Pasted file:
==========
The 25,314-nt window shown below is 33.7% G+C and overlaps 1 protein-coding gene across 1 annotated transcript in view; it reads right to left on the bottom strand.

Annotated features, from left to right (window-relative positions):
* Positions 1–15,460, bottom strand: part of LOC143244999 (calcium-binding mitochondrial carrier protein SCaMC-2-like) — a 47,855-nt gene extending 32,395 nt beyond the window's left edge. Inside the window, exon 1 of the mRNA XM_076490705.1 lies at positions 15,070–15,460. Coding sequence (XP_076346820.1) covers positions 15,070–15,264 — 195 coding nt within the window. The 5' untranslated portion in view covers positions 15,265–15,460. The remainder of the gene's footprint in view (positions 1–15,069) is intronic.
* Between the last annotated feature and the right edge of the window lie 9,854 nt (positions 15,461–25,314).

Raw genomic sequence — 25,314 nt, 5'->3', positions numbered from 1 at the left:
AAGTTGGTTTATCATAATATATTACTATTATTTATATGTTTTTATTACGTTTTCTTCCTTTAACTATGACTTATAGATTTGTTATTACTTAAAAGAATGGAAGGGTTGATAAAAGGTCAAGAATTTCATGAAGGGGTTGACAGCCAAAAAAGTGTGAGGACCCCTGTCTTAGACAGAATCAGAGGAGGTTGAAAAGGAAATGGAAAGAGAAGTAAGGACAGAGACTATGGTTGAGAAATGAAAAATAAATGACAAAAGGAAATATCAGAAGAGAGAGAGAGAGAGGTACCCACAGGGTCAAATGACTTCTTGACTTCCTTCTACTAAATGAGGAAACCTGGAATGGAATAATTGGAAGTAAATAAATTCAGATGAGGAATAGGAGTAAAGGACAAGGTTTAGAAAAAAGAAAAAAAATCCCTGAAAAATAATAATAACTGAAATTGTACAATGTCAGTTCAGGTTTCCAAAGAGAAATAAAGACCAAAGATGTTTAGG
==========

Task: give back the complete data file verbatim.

The 25,314-nt window shown below is 33.7% G+C and overlaps 1 protein-coding gene across 1 annotated transcript in view; it reads right to left on the bottom strand.

Annotated features, from left to right (window-relative positions):
* Positions 1–15,460, bottom strand: part of LOC143244999 (calcium-binding mitochondrial carrier protein SCaMC-2-like) — a 47,855-nt gene extending 32,395 nt beyond the window's left edge. Inside the window, exon 1 of the mRNA XM_076490705.1 lies at positions 15,070–15,460. Coding sequence (XP_076346820.1) covers positions 15,070–15,264 — 195 coding nt within the window. The 5' untranslated portion in view covers positions 15,265–15,460. The remainder of the gene's footprint in view (positions 1–15,069) is intronic.
* Between the last annotated feature and the right edge of the window lie 9,854 nt (positions 15,461–25,314).

Raw genomic sequence — 25,314 nt, 5'->3', positions numbered from 1 at the left:
AAGTTGGTTTATCATAATATATTACTATTATTTATATGTTTTTATTACGTTTTCTTCCTTTAACTATGACTTATAGATTTGTTATTACTTAAAAGAATGGAAGGGTTGATAAAAGGTCAAGAATTTCATGAAGGGGTTGACAGCCAAAAAAGTGTGAGGACCCCTGTCTTAGACAGAATCAGAGGAGGTTGAAAAGGAAATGGAAAGAGAAGTAAGGACAGAGACTATGGTTGAGAAATGAAAAATAAATGACAAAAGGAAATATCAGAAGAGAGAGAGAGAGAGGTACCCACAGGGTCAAATGACTTCTTGACTTCCTTCTACTAAATGAGGAAACCTGGAATGGAATAATTGGAAGTAAATAAATTCAGATGAGGAATAGGAGTAAAGGACAAGGTTTAGAAAAAAGAAAAAAAATCCCTGAAAAATAATAATAACTGAAATTGTACAATGTCAGTTCAGGTTTCCAAAGAGAAATAAAGACCAAAGATGTTTAGG